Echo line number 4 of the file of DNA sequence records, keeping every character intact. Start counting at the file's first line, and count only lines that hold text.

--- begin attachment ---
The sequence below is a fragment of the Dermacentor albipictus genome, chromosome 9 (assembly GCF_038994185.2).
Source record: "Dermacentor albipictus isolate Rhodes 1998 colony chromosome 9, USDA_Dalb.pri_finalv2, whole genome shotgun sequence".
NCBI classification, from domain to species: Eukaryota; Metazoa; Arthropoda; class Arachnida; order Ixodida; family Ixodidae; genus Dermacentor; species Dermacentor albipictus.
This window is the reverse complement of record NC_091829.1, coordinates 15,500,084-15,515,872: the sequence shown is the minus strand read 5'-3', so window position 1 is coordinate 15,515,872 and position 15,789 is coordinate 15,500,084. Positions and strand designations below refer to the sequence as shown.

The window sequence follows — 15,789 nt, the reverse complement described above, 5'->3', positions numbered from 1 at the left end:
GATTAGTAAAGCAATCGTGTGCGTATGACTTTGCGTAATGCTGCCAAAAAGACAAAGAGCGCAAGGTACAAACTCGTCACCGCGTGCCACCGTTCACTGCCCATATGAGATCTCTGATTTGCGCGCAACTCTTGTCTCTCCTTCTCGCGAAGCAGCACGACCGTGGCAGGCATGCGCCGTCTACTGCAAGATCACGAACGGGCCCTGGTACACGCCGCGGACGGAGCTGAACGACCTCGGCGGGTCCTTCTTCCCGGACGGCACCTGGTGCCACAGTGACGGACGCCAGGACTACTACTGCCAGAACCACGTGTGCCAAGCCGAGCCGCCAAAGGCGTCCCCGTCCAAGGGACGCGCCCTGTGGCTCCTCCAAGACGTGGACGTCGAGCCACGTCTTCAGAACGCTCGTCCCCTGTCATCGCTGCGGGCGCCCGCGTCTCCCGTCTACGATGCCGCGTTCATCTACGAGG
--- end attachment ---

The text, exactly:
This window is the reverse complement of record NC_091829.1, coordinates 15,500,084-15,515,872: the sequence shown is the minus strand read 5'-3', so window position 1 is coordinate 15,515,872 and position 15,789 is coordinate 15,500,084. Positions and strand designations below refer to the sequence as shown.